Escape to Paradise

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Almost the moment school was out, I was on my way to Koh Thmey/Thmei, an almost uninhabited island on the South coast. Emily and I boarded the Giant Ibis sleeping bus to at 11pm and made our way down the bumpy but otherwise uneventful road to Phnom Penh. It wasn’t a terrible journey but I didn’t sleep much. We arrived a little before 6am, too early for most cafes to be open for breakfast. So armed with too much chocolate we grabbed our connecting bus South to Sihanoukville. We weren’t entirely sure that the driver understood our request to get off at Ou Chamnar, in the middle of nowhere, but we’d underestimated Emily’s Khmer and were duly deposited on the side of the highway.

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Sala Bai Restaurant, Siem Reap

Sala Bai is a vocational training school for young, disadvantaged Cambodians (mainly female) to learn all areas of the hotel and restaurant trade.

When Barry was still in Cambodia, I dragged him along to sample the restaurant part. Three course meals in the middle of the day are the best.

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Click here to read the full story of our visit to the restaurant, published on traveleater.net, the travel blog of my friend and fellow food lover, Johanna.

Artisans d’Angkor – Angkor Silk Farm, Siem Reap

I usually choose silk yarn when I crochet hats, scarves and gloves but I never though much about how the yarn itself is made. So I spent an hour one morning riding my bike out to the Angkor Silk Farm, part of an initiative to revive Cambodian skills and art following the Khmer Rouge civil war.

It was International Children’s Day so the farm was really quiet with many staff having taken the day off but there was still someone on hand to show me the process of growing, harvesting, spinning, dyeing and weaving silk.

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Chillin’ in Ban Lung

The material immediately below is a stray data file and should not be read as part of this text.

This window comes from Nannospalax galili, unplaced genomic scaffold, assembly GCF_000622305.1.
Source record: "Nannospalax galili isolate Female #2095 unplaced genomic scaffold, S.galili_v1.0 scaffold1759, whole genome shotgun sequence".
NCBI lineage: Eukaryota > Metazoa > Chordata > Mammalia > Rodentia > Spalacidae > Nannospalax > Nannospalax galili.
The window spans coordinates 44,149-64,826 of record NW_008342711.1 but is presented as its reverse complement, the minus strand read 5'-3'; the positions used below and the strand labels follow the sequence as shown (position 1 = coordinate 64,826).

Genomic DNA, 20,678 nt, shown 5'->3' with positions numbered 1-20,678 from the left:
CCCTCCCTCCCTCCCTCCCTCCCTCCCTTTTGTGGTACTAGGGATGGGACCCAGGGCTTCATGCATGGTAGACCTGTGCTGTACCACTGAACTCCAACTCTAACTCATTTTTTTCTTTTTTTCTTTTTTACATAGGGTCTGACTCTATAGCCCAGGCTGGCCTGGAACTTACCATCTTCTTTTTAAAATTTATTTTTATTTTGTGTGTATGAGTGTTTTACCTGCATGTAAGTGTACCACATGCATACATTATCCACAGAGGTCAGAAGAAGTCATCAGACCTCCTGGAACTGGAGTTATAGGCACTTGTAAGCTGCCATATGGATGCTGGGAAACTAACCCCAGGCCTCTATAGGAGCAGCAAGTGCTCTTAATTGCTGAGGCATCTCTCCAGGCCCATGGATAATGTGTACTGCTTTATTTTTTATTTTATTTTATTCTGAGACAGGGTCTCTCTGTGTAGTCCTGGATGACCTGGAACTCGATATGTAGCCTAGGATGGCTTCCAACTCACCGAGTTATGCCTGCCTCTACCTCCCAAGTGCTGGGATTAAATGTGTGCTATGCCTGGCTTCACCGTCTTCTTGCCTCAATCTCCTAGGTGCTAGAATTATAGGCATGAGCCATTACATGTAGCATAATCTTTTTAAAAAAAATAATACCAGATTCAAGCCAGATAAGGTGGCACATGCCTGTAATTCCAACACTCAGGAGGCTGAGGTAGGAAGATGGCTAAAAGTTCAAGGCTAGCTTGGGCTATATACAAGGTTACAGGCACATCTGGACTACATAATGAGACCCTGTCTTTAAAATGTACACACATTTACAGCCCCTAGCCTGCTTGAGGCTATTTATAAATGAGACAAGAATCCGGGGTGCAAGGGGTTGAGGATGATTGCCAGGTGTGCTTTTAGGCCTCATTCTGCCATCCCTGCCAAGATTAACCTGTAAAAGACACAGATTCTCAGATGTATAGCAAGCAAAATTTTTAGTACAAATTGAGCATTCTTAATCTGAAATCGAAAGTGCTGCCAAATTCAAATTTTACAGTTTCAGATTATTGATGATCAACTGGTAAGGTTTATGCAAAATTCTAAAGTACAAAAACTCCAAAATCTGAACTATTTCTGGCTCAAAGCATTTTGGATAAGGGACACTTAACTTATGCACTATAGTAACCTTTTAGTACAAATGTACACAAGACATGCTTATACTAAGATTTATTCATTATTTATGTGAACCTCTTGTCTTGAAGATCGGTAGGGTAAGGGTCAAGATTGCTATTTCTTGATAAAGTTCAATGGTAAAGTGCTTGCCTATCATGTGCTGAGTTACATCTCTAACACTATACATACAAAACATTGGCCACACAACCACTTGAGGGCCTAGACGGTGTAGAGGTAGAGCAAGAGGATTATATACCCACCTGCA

Ban Lung is a gateway to Vietnam, Laos and to the forests and jungle of Virachey National Park which is fast becoming a trekking destination (what I think about that here). But the capital of Ratanakiri Province is also a great place to chill out and relax for a couple of days.

After my long bus trip from Siem Reap, I headed straight for Treetop Eco Lodge, probably the most chilled out accommodation option in town. It’s a lodge made almost entirely of wood, with bungalows built between the trees and views across the valley and towards mountains. There were not many travellers around so it was incredibly peaceful and quiet.

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Virachey National Park Eco-Trek

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Trekking is a big draw in Ratanakiri and the main thing that brought me there. It was also a lot more expensive because I was travelling solo. It seemed that every person I met in Ban Lung was just coming back from a trek or heading to Laos.

So headed to the government office of Virachey National Park Eco-Tourism Information Centre. The national park guides employed by this office are the only ones allowed to run treks into the national park, although there is more forest and jungle outside the official boundaries. The Centre’s two day trek was the cheapest was to go solo at the ‘bargain’ price of $123. Still, it was why I was in Ratanakiri in the first place. My guide and I also agreed that we would walk the three day distances (the first day of the three day trek involves no walking whatsoever on Day One so I figured I could handle it), spending the first night by the river in the jungle (rather than a homestay) and walking to a waterfall the next day before returning to the village.

Oh, how disappointed I was going to be.

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